Monday, October 24, 2022


Please note: Shortened hours for Sunday Nov. 6.  11 AM to 3 PM.      

        Persimmon season is starting.  The crop is light this year, so we expect the season will  be short.  The Maru and Nagamaru, brown fleshed persimmons are now in season.  If these were pollinated in the spring, seeds will form.  The seeds will influence the flesh to become brown and sweet.  We look at the shape and color of the mature fruit and make a GUESS as to its sweetness.  Many times only half the fruit is sweet.  Sometimes our guess is off target.  Hyakume are also beginning to mature.  They are similar to the other brown fleshed persimmons but the flesh is more a "sprinkled cinnamon" in color.  When we think they will be mostly puckery, we treat them with vodka to sweeten them.

       Fuyu persimmons are perhaps the most popular.  No guessing for this variety.  They are always sweet. They are also the last variety to mature.  The ones we are harvesting now are on the crisp yellow side.  In a week they will be getting deeper in color and sweeter but eventually go from crisp to a crunch. 

       We use Hachiya and Gyombo persimmons to make hoshigaki (Japanese dried persimmons). These persimmons are in short supply at our farm and other farms in the area this year.  Our hoshigaki production will be much smaller.  Thankfully we are able to buy some hachiya persimmons from other farmers.  Smaller and blemished fresh hachiya are available in the farm stand. A few are starting to get soft.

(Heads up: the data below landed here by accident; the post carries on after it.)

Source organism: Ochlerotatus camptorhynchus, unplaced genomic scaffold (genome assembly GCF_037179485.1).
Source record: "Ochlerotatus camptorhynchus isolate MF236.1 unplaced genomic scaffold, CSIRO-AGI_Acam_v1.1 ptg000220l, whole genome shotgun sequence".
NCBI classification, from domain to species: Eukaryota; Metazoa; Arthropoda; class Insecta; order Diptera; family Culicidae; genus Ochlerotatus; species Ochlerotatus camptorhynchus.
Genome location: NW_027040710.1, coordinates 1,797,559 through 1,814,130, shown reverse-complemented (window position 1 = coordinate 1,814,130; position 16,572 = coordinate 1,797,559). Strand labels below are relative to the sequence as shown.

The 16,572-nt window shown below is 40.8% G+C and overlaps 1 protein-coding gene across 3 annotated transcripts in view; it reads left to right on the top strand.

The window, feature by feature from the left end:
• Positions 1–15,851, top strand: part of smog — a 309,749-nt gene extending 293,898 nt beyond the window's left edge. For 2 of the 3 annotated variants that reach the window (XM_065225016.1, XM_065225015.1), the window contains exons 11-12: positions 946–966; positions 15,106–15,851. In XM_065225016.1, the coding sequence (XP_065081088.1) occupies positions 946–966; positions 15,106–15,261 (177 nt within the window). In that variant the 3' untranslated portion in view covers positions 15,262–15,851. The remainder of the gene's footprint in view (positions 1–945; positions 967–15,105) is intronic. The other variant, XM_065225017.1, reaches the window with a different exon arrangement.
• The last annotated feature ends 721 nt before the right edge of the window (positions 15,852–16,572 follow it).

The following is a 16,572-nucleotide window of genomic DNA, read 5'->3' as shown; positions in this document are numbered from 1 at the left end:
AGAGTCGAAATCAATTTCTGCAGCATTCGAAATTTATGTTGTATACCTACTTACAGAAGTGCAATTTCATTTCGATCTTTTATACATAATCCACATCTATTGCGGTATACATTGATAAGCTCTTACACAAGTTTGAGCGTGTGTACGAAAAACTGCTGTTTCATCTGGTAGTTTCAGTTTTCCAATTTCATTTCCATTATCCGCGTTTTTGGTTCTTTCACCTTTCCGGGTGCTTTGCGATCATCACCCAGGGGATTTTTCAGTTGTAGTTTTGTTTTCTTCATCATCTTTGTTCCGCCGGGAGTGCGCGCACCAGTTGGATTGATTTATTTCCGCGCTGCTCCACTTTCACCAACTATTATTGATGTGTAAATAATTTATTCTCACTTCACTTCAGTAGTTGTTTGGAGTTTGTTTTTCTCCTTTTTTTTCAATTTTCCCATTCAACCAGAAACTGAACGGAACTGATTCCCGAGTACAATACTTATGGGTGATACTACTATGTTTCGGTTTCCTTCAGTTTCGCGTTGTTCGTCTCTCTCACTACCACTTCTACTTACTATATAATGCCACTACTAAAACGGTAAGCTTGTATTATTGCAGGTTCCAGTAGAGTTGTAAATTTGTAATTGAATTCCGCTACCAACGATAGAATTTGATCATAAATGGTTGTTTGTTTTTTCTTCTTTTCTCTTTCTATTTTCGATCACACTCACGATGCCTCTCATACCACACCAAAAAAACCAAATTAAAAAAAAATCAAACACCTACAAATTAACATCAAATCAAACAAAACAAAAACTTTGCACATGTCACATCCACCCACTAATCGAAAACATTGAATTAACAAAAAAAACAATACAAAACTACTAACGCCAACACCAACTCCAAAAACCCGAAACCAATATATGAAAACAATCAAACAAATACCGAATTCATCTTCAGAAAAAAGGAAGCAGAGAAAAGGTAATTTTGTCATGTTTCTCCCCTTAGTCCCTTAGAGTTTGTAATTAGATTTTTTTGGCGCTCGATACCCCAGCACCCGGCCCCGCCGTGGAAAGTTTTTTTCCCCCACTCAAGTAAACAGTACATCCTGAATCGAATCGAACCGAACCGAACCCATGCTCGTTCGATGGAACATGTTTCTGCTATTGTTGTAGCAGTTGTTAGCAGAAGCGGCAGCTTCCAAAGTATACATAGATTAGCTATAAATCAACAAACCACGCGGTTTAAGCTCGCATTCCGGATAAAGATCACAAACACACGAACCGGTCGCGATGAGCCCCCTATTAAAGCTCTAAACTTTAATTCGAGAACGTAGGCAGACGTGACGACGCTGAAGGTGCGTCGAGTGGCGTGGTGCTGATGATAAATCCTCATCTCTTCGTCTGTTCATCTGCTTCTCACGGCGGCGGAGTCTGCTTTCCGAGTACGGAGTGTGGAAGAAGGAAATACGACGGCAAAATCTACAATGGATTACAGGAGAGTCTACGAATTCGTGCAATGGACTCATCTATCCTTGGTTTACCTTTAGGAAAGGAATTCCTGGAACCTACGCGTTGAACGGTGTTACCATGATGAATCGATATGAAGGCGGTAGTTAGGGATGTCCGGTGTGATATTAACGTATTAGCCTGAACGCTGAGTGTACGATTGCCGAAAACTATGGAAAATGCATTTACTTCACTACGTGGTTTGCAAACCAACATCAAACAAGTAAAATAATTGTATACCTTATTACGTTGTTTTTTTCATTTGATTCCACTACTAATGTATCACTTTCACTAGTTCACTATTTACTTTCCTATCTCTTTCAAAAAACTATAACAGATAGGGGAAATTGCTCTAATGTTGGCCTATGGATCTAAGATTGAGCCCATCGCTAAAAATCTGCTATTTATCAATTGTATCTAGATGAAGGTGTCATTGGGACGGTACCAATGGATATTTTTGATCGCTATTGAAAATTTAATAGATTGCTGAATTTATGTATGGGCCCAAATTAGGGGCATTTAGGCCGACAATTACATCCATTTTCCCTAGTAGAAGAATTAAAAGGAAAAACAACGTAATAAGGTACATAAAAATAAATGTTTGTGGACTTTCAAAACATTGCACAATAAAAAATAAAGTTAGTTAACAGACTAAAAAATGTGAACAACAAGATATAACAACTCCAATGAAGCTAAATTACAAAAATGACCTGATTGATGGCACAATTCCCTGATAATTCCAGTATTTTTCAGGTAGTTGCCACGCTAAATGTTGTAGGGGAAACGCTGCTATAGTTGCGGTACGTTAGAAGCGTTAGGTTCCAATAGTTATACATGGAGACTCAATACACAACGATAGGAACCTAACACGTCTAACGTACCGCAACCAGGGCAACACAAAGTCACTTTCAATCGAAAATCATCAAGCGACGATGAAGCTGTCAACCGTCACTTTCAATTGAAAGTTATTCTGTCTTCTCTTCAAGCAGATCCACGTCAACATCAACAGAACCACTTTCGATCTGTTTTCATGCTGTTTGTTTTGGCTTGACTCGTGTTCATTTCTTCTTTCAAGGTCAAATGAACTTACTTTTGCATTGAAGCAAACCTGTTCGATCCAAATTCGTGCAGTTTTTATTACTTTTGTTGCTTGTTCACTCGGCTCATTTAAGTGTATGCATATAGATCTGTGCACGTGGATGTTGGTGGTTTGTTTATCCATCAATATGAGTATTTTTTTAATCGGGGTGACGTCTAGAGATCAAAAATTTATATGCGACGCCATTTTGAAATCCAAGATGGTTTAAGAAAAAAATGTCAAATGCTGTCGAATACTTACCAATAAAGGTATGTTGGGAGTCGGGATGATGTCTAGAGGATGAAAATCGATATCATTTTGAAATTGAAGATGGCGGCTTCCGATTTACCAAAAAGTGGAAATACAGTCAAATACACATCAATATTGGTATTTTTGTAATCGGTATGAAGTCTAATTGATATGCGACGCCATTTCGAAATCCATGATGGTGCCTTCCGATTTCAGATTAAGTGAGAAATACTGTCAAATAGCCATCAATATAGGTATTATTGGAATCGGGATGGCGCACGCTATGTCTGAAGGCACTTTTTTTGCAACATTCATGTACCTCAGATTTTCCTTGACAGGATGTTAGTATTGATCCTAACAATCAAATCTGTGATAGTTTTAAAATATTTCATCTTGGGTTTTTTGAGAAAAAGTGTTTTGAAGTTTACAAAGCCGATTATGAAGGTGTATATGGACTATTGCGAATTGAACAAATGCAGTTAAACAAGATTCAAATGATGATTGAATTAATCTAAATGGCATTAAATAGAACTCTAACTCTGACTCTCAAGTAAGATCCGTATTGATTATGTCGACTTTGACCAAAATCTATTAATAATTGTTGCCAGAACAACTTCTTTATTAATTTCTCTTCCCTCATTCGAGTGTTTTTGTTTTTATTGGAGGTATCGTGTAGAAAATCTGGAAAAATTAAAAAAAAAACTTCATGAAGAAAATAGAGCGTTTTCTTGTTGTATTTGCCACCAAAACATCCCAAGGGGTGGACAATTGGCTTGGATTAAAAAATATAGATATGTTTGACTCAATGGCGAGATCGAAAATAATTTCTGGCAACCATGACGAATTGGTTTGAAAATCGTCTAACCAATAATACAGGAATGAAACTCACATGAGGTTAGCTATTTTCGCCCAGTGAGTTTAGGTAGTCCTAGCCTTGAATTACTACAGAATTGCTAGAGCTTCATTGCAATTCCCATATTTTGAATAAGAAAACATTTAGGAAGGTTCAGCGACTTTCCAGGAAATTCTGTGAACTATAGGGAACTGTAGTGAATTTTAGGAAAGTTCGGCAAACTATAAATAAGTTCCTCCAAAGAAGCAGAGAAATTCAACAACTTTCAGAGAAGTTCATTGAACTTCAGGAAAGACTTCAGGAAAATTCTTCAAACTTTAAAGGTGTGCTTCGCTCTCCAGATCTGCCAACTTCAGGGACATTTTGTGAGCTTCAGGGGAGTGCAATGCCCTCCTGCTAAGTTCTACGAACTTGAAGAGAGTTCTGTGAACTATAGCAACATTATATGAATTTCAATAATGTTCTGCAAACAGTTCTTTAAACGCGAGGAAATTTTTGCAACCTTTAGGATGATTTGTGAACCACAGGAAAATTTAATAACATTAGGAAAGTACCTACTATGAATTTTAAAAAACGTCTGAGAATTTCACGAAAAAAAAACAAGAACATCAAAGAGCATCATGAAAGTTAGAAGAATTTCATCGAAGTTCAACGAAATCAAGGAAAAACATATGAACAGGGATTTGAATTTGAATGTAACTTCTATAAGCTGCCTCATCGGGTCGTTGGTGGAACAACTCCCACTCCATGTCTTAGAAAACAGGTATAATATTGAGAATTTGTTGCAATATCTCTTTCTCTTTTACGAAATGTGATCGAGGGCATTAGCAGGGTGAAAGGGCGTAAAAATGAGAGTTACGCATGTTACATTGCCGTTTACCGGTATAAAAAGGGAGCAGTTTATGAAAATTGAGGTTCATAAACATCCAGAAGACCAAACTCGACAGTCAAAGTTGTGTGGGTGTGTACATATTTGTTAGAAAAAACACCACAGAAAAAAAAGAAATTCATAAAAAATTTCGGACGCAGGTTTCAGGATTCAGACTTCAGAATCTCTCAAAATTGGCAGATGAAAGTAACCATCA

In the past we took orders for hoshigaki.  With the shortage this year we can't possibly fill all requests.  We are asking people to call a day or two before coming to pick up hoshigaki.  We can then let you know if any is available for us to save for you.  Things may change so keep checking this page on our website.  If we have enough for mail order we will link this page to an order form.  There is no order form at this time.  Also due to the shortage of hachiya persimmons, the need to purchase persimmons to dry, and continuing farm expenses that we would like to cover, the price will definitely be much higher than in past years. It looks like we will need to limit the quantity of hoshigaki people can buy so that more people will get some. As farmers often do, we are hoping for a better crop next  year.

      Winter Squash of many descriptions is now available.  We have Butternut, Kabocha, and Black Futsu.  WoodRose Gardens is bringing us Spaghetti squash and occasionally a large green squash.  The gardens are putting out a last hurrah. We have chilies, tomatillos, long beans and okra.  WoodRose garden has tomatoes, squash, cucumbers, beans peppers, eggplant, chilies and herbs.  Kijani Farm brings us Kale and Chard.






                            SUNDAY      11:00 TO 5:00


 Here is what we have at the Farm Stand from Otow Orchard:


           Granny Smith:  ๐ŸSweet tart, green skinned apple. Retains shape when cooked or baked. Can also be enjoyed fresh.

Asian Pears: 

           Okusankichi:  Generally large crisp and juicy.  Refreshingly sweet. A good keeper for winter enjoyment.